PORT CLINTON -- About 100 people woke up early on a frosty morning last month, got in their cars, and drove for hours to vent their frustration about the green slime that plagued portions of Lake Erie last summer. But it will take more than talk to end the lake's unnecessary downward spiral.
The people who packed the Dec. 9 state legislative hearing in Port Clinton heard about synthetic fertilizers, manure, sewage, and violent weather triggered by climate change. Testimony taken that day was followed days later by a hearing in Columbus before the Ohio Lake Erie Commission, the state's premier policy board for the lake.
The latter hearing included testimony from fish biologist Roger Knight, Ohio's sole representative on the Great Lakes Fishery Commission, which sets annual catch limits for the eight U.S. states and two Canadian provinces that border the lakes. He said the "trends are moving in the wrong direction, no matter where on the lake you go."
His words echoed those of Ohio Sea Grant director Jeff Reutter, who said at the Port Clinton meeting that years of progress have been undone by neglect.
Lake Erie has almost as many problems today as it did before the federal Clean Water Act ushered in modern sewage treatment in the early 1970s. A lack of responsiveness to land-use issues by elected officials has allowed Lake Erie to go "from a dead lake to the walleye capital of the world to a dead lake again," said Mr. Reutter, who runs Ohio State University's Stone Laboratory on Gibraltar Island.
At the Port Clinton hearing, area businesspeople, charter-boat captains, and marina operators were as angry about Lake Erie's toxic algae as private property owners and environmentalists. The algae drives away tourists, lowers property values, raises the cost of treating drinking water, and displaces fish.
Perhaps altruism will drive efforts to protect Lake Erie one day. But not yet.
The lake's best hope for recovery is its role as the centerpiece of Ohio's $38 billion tourism industry, $10.1 billion of which is derived from counties along the Lake Erie shoreline.
State lawmakers' epiphany about the lake's importance to our economy, while late, is a good sign. Money talks.
People don't plan vacations at a lake that looks like a cesspool by midsummer. And if the pea-green glop and rancid odor aren't enough, there's the issue of high gasoline costs for boaters who need to motor farther in search of blue water.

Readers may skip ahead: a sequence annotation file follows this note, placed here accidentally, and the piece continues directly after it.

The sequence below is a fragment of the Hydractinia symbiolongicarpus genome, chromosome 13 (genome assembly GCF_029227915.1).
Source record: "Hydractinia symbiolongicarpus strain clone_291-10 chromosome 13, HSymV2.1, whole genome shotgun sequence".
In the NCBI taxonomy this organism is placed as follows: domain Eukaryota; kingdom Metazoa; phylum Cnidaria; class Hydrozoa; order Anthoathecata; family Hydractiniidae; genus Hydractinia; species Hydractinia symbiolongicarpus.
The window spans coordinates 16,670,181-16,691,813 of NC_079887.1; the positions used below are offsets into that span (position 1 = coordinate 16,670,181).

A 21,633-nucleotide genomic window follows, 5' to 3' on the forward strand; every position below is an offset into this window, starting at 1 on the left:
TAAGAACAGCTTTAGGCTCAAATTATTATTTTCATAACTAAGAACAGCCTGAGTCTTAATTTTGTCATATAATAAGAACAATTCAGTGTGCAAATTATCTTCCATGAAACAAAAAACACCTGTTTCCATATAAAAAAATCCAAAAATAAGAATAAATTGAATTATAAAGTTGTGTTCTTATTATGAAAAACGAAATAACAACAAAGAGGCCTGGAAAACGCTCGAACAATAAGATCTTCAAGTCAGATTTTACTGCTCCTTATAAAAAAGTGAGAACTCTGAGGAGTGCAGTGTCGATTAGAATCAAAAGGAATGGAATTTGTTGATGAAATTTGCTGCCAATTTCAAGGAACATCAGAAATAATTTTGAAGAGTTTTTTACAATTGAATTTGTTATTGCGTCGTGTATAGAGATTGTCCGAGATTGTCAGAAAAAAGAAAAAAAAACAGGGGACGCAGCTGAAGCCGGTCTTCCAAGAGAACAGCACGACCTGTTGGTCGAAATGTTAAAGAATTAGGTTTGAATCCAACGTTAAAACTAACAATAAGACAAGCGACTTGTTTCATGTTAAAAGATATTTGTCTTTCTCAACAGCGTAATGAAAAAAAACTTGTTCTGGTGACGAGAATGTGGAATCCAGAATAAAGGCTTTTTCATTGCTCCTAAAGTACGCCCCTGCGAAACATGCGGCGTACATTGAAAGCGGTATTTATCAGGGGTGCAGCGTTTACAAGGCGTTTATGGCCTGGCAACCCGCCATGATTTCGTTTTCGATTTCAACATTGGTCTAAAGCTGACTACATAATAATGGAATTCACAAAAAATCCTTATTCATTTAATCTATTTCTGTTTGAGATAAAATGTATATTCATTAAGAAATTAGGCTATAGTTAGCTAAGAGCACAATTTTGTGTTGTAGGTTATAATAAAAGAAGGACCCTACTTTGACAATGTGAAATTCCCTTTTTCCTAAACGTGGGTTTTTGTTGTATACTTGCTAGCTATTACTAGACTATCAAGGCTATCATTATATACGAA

It is no wonder that the number of licensed charter-boat captains in Ohio dropped from 800 in 2010 to 700 last year.
Officials of one of Ohio's largest employers, Cedar Point, feared that algae in the lake might force the cancellation of its annual triathlon last September. The event draws 1,500 athletes from around the world and is a showcase for one of the country's top tourist destinations.
John Hildebrandt, Cedar Point's vice president and general manager, told the Port Clinton hearing that if the wind had shifted and brought algae-infested water from Sandusky Bay, it would have cost Cedar Point thousands of dollars and caused it national embarrassment.
For years, Lake Erie algae has been dismissed as a passing nuisance, the sorry end to a rough summer. Even though the western part of the lake's most notorious algae, microcystis, has a toxin that can kill humans, it took until 2010 for the Ohio Department of Health and the Ohio Department of Natural Resources to test for it near Lake Erie beaches.
Lake Erie's toxic algae only recently has gotten as much attention as the lake's diarrhea-inducing bacteria, which state health and environmental officials have tracked for years.
"It's important that people don't view Lake Erie as a place to stay away from," said Jack Madison, general manager of the Catawba Island Marina. "What they saw in that lake last summer was a crime."
Perhaps silent cash registers can speak loud enough to be heard in Columbus.
Tom Henry is an editorial writer and columnist for The Blade.
Contact him at: firstname.lastname@example.org
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